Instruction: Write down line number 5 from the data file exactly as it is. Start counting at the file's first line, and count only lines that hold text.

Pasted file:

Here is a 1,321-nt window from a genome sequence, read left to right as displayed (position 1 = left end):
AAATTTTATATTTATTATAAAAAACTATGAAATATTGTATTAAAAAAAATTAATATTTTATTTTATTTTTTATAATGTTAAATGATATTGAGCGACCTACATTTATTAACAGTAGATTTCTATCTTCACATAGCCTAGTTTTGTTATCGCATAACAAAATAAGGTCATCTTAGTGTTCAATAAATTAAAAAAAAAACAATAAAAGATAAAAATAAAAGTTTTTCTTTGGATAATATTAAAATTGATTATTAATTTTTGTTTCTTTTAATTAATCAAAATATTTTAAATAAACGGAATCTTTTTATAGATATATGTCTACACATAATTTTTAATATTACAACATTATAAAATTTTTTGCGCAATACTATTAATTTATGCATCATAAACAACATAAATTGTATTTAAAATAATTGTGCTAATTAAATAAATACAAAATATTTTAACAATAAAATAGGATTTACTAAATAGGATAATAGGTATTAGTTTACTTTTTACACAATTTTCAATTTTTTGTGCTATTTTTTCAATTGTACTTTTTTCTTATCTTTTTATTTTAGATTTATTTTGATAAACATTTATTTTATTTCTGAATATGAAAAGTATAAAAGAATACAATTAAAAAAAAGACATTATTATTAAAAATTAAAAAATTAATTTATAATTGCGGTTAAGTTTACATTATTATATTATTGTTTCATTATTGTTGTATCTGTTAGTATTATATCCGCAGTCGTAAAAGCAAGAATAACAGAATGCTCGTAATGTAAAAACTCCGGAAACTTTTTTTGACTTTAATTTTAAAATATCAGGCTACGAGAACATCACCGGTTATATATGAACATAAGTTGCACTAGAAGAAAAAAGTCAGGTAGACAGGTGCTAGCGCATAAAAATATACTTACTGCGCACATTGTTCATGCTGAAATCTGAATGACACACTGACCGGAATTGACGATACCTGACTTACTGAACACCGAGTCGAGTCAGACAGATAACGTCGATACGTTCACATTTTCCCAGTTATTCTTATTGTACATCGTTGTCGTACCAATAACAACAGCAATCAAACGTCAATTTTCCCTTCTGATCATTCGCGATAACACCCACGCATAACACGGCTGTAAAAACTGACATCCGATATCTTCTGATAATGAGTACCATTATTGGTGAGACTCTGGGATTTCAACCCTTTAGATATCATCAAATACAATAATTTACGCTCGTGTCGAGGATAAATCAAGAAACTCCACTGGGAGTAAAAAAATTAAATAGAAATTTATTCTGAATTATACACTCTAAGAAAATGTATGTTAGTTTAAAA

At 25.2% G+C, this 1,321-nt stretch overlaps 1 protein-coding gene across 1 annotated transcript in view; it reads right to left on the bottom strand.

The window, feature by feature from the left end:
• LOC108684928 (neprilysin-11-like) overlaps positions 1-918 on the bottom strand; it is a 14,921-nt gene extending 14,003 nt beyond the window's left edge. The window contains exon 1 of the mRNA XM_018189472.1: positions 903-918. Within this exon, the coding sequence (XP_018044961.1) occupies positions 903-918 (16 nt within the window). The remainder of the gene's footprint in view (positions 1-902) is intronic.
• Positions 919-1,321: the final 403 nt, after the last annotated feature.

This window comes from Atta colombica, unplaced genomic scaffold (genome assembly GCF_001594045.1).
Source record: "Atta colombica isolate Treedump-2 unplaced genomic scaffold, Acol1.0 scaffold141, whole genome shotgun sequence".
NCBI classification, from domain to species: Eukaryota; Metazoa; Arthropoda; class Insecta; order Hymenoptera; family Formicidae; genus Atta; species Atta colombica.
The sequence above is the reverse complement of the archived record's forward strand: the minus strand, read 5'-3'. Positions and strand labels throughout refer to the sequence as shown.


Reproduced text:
• LOC108684928 (neprilysin-11-like) overlaps positions 1-918 on the bottom strand; it is a 14,921-nt gene extending 14,003 nt beyond the window's left edge. The window contains exon 1 of the mRNA XM_018189472.1: positions 903-918. Within this exon, the coding sequence (XP_018044961.1) occupies positions 903-918 (16 nt within the window). The remainder of the gene's footprint in view (positions 1-902) is intronic.